A new volunteer group is attempting to raise funds as well as hope for the restoration of the Black Hawk statue.
Oregon Together’s recently formed Black Hawk Restoration Team has plans to raise the estimated $500,000 needed to complete the repairs to the 107-year-old landmark that stands on a 125-foot bluff overlooking the Rock River at Lowden State Park.
Team chairman Jan Stilson said members of the team met March 28 with representatives from the Illinois Department of Natural Resources, Illinois Conservation Foundation, Lowden State Park, and the Northern Illinois University Taft Field Campus to discuss the project, which was begun in 2014.
Created by sculptor Lorado Taft in 1910 and listed on the National Register of Historic Places since 2009, the concrete statue needs the repairs due to the ravages of weather and time.
It was unveiled and dedicated in 1911.
Over the years, despite numerous repair efforts, parts of the statue have crumbled and fallen off. Winter weather has been especially devastating.
Before being encased in protective wrap almost four years ago, the 48-foot-tall landmark drew 400,000 visitors a year, according to state and regional tourism officials.
Because it is situated in a state park, the statue is under the jurisdiction of the IDNR.
At a team meeting Tuesday morning, Stilson said IDNR officials have agreed to remove the black plastic which has encased the statue for the last two winters.
Ed Cross, IDNR Director of Communications, confirmed in a phone call Tuesday that the covering will come off next month.
“We are going to remove the cover for the summer,” he said. “We’re going to wait until May for the weather to stabilize. We think that being able to see it will help with the fundraising.”
The statue will be rewrapped before freezing weather set in next fall, he said.
The cost is $19,000 each time the statue is covered and uncovered.
In November of 2016, a team from Quality Restorations, Inc., Wood Dale, spent three days wrapping the concrete monument in 12 millimeter thick dual-layered black polyethylene, padded underneath with blankets, and tied on tight with a half-mile of elastic rope.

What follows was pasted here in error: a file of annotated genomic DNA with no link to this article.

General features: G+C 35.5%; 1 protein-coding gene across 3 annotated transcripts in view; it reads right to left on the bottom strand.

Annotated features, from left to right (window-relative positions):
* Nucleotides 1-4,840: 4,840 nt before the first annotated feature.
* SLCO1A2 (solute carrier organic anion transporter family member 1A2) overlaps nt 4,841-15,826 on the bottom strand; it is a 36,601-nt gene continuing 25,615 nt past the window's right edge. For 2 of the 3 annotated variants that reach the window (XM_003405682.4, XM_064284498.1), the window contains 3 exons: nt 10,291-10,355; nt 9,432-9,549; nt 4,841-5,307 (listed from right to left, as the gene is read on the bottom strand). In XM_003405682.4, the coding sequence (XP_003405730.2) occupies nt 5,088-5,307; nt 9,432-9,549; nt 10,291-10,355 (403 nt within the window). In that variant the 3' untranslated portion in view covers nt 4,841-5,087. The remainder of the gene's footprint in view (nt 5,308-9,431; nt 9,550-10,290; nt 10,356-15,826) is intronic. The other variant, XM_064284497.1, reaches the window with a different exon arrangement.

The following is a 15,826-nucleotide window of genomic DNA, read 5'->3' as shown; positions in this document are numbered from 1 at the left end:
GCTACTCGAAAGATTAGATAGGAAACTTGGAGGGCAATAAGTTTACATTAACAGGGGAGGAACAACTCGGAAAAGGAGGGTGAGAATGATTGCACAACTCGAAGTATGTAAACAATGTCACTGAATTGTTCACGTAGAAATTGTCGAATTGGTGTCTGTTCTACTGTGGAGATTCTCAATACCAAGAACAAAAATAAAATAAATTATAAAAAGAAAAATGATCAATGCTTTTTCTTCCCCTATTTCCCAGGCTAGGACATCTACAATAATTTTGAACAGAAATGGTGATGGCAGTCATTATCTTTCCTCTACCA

It has remained shrouded ever since.
For the previous two winters it was encased in a scaffolding covered with green mesh, put in place by then conservator Andrzej Dajnowski from Conservation of Sculpture & Objects Studio, Forest Park.
Cross said all the money raised by the Black Hawk Restoration Team will be used to repair the statue.
“The agency [IDNR] has had a plan for several years to repair the statue,” he said. “We just lacked the capital funds to go ahead with it.”
The most recent efforts to repair the statue began in 2014 but were side-tracked by red tape and the state budget crisis.
The Friends of the Black Hawk Statue, headed up by Frank Rausa, Sterling, and his late wife Cherron, began fundraising more than 10 years ago and eventually raised most of the estimated $900,000 needed for the repairs.
A large portion of the money raised came from a $350,000 grant to the IDNR from the Illinois Department of Commerce and Economic Opportunity, but it has never been released due to the state’s budget woes.
Hopes were high in July of 2014 when the Rausas and project engineer Amy Lamb Woods held a press conference to announce the extent of the damage to the statue and that work would begin later that summer to repair it.
Dajnowski, who had already done conservation work on other Taft monument, was named the conservator on the restoration team, and testing and evaluations of the damaged areas began.
The folded arms of the statue, especially the elbows and underneath the arms; the middle of the robe; and the vertical fold in the robe from armpit to toe are the critical areas.
After numerous delays, Dajnowski and his crew put up the scaffolding, which was rented from another entity, and protective mesh in December of 2014.
Dajnowski and his assistants spent weeks on the scaffold the following summer and fall testing mixtures of materials in an effort to duplicate the original formula used to make the statue.
However, a dispute between Lamb Woods and Dajnowski brought the project to a halt, and the IDNR canceled its contracts with Dajnowski.
Lamb Woods has since left the project as well.
Stilson said Tuesday that about $31,000 remains of the funds raised by the Rausas. Those funds are kept with the Illinois Conservation Foundation in Springfield and earmarked for Black Hawk.
Rausa said Tuesday that the rest of money was spent on testing samples taken from the statue and preparing the statue for the repairs.
“We’re half-way there,” he said.
Some of the money was spent for renting the scaffolding, which cost around $100 per day for the approximately two years it was in place.
Cross said the Illinois Conservation Foundation has received three donations since a story about the Black Hawk Restoration Team’s efforts appeared in the Chicago Tribune on Monday, but he did not know the amounts.